PARK RAPIDS, Minn. (CN) — A rural Minnesota judge has ordered police to stand down on an easement issue used to crack down on a group of opponents to the controversial Line 3 pipeline project, saying that an alleged blockade preventing protesters from coming and going from their campsite interferes with their rights.
The dispute revolves around access to a property in the north-central Minnesota county of Hubbard. Opponents of Enbridge's Line 3 have set up camp there with the permission of the property owner, a nonprofit called the Switchboard Trainers Network.
Switchboard, along with activists including former owner and Honor The Earth founder Winona LaDuke, sued Hubbard County Sheriff Corwin Aukes last Friday, alleging that the sheriff and other law enforcement agencies had created a blockade of the property, citing people who traversed its only driveway with misdemeanors.
Aukes and Assistant Hubbard County Attorney Anna Emmerling argued that by transferring the property to Switchboard, LaDuke voided an easement she had obtained over a portion of the driveway that had been tax forfeited in 1928 and placed in the county’s possession. The county declared that path a trail on June 28 and closed it to motor vehicle and pedestrian traffic, in a move Emmerling and Aukes both said was motivated by a desire to curb criminal acts by protesters.
“This is a property where people are organizing to commit crimes. To say that this is an easement dispute does not put the proper context on the situation,” Emmerling told Hubbard County District Judge Jana Austad at a Thursday afternoon hearing. “We are enforcing the easement, your honor, because we are trying to control an outbreak of crimes.”
But Austad ruled against the county and granted a temporary restraining order to Switchboard, LaDuke and activists Tara Houska and AhnaCole Chapman early Friday morning.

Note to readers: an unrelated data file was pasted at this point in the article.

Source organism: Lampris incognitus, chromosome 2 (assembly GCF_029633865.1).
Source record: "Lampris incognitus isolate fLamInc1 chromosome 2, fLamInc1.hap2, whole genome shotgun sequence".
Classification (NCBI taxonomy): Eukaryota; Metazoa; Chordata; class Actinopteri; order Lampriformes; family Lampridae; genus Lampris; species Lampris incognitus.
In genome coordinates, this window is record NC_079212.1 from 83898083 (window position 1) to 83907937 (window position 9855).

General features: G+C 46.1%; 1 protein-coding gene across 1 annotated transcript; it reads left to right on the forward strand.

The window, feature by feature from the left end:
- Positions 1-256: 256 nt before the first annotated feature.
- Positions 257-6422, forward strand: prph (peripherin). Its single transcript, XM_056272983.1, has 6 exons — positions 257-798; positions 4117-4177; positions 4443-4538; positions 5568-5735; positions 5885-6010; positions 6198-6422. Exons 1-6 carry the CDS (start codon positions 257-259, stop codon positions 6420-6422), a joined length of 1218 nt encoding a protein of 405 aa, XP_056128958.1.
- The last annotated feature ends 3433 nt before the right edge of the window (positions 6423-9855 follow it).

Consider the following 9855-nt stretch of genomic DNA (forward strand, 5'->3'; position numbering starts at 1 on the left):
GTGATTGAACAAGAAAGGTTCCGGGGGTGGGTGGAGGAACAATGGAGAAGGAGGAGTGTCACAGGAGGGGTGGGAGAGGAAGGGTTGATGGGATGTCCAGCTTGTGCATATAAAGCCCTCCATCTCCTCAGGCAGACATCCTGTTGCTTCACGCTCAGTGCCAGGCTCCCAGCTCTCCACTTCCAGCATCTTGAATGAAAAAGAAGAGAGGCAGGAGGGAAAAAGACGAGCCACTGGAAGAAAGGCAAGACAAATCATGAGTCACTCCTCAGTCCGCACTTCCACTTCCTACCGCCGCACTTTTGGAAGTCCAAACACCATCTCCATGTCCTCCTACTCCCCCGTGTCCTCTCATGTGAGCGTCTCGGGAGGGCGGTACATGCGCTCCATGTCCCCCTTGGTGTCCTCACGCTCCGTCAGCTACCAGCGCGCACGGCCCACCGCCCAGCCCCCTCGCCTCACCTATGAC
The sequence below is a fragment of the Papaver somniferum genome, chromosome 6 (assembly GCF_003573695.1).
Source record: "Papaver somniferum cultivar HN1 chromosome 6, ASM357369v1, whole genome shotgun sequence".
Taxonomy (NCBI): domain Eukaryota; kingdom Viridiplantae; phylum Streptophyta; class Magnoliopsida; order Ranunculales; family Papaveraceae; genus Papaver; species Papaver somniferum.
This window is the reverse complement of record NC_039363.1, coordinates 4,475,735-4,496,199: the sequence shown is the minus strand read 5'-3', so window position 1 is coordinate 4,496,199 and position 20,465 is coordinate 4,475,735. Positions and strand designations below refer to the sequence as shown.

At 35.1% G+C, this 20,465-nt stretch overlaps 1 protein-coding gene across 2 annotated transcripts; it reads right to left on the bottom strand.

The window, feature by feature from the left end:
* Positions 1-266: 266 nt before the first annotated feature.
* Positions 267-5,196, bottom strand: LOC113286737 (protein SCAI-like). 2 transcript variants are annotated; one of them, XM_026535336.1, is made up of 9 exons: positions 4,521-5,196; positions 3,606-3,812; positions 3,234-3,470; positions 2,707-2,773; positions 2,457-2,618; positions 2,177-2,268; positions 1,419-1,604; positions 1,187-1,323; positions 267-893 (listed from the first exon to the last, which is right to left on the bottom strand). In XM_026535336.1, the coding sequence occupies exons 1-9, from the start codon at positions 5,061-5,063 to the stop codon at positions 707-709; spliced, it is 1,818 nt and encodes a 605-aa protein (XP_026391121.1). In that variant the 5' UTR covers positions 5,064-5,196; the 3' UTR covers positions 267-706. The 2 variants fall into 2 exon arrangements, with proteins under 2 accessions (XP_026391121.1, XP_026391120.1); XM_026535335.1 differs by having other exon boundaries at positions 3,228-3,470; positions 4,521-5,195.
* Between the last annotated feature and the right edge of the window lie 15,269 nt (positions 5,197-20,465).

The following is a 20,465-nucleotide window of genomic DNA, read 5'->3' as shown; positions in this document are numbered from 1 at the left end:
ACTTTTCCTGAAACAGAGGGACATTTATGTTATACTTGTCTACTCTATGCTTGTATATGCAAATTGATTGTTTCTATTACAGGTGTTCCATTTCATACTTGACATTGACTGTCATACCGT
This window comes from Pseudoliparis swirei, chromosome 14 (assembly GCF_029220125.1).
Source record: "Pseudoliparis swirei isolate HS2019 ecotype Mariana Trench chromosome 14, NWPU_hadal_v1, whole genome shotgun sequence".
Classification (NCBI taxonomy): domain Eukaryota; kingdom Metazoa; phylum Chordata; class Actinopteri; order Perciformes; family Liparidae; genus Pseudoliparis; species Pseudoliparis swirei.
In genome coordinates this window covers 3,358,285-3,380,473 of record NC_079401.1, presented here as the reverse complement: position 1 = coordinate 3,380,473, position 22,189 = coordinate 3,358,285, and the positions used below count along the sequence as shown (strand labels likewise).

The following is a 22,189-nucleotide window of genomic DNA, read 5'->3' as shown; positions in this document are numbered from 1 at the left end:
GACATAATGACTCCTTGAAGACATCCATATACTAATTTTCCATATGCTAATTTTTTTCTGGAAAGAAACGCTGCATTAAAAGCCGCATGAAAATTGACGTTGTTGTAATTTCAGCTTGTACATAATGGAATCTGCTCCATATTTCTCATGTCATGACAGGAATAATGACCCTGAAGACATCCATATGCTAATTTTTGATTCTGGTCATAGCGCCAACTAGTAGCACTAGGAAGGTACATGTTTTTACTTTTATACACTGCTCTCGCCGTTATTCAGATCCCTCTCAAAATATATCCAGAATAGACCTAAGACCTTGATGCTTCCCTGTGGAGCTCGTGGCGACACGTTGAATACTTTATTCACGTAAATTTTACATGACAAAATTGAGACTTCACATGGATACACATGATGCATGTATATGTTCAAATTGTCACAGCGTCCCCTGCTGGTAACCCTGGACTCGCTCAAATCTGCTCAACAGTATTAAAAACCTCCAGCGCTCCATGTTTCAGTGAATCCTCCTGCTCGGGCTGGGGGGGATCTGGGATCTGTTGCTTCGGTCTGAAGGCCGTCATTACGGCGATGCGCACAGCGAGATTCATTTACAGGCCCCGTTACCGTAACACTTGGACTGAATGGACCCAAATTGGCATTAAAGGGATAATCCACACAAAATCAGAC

“Defendants seem to assert the restrictions on the ability of plaintiffs and guests to use the property is a police action justified by issues related to Line 3 protests,” she wrote. “If that is accurate there are lawful means of police action by warrant. This action is about an easement. There is no showing that the law is being broken on the disputed easement.”
She blocked the county and Aukes’ office from “barricading, obstructing, or otherwise interfering with access to the property” and from stopping entrants or issuing citations without the express consent of the property owner or its tenants and invitees. Warrant service and other regular policing duties, she added, were still options to them.
Jason Steck, who represents Chapman and argued the plaintiffs’ case at Thursday’s hearing, celebrated the ruling in a brief Friday morning email.
“We are obviously gratified with the judge’s ruling. As the judge said, this case is about the validity of Ms. LaDuke’s easement. That is all it should be about,” he wrote. “The judge rejected the county’s heavy-handed attempts to literally make dozens of criminal cases out of an easement that had been used as a driveway without objection for 90 years.”